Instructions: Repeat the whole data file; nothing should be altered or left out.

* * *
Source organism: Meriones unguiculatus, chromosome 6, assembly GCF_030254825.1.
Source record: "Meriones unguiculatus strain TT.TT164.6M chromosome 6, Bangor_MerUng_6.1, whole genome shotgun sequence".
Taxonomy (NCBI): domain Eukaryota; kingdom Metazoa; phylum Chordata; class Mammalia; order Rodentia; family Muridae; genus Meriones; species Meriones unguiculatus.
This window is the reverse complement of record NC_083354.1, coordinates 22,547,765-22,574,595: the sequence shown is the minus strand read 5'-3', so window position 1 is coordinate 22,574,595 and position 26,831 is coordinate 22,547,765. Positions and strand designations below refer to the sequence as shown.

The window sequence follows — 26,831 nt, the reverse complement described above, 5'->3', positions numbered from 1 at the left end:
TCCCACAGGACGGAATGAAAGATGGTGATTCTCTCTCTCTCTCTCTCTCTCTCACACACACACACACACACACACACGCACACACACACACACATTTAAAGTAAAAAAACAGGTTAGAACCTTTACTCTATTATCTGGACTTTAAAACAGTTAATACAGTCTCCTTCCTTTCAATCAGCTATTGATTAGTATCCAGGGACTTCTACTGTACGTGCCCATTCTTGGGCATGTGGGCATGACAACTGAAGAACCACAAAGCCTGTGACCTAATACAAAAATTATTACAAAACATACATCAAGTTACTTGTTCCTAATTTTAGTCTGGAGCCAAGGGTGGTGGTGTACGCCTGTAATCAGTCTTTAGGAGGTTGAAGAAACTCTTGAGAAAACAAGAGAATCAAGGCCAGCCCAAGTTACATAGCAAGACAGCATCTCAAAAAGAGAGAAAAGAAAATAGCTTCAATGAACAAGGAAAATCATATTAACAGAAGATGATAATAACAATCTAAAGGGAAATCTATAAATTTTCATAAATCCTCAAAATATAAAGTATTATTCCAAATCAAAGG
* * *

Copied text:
Source organism: Meriones unguiculatus, chromosome 6, assembly GCF_030254825.1.
Source record: "Meriones unguiculatus strain TT.TT164.6M chromosome 6, Bangor_MerUng_6.1, whole genome shotgun sequence".
Taxonomy (NCBI): domain Eukaryota; kingdom Metazoa; phylum Chordata; class Mammalia; order Rodentia; family Muridae; genus Meriones; species Meriones unguiculatus.
This window is the reverse complement of record NC_083354.1, coordinates 22,547,765-22,574,595: the sequence shown is the minus strand read 5'-3', so window position 1 is coordinate 22,574,595 and position 26,831 is coordinate 22,547,765. Positions and strand designations below refer to the sequence as shown.

The window sequence follows — 26,831 nt, the reverse complement described above, 5'->3', positions numbered from 1 at the left end:
TCCCACAGGACGGAATGAAAGATGGTGATTCTCTCTCTCTCTCTCTCTCTCTCACACACACACACACACACACACACGCACACACACACACACATTTAAAGTAAAAAAACAGGTTAGAACCTTTACTCTATTATCTGGACTTTAAAACAGTTAATACAGTCTCCTTCCTTTCAATCAGCTATTGATTAGTATCCAGGGACTTCTACTGTACGTGCCCATTCTTGGGCATGTGGGCATGACAACTGAAGAACCACAAAGCCTGTGACCTAATACAAAAATTATTACAAAACATACATCAAGTTACTTGTTCCTAATTTTAGTCTGGAGCCAAGGGTGGTGGTGTACGCCTGTAATCAGTCTTTAGGAGGTTGAAGAAACTCTTGAGAAAACAAGAGAATCAAGGCCAGCCCAAGTTACATAGCAAGACAGCATCTCAAAAAGAGAGAAAAGAAAATAGCTTCAATGAACAAGGAAAATCATATTAACAGAAGATGATAATAACAATCTAAAGGGAAATCTATAAATTTTCATAAATCCTCAAAATATAAAGTATTATTCCAAATCAAAGG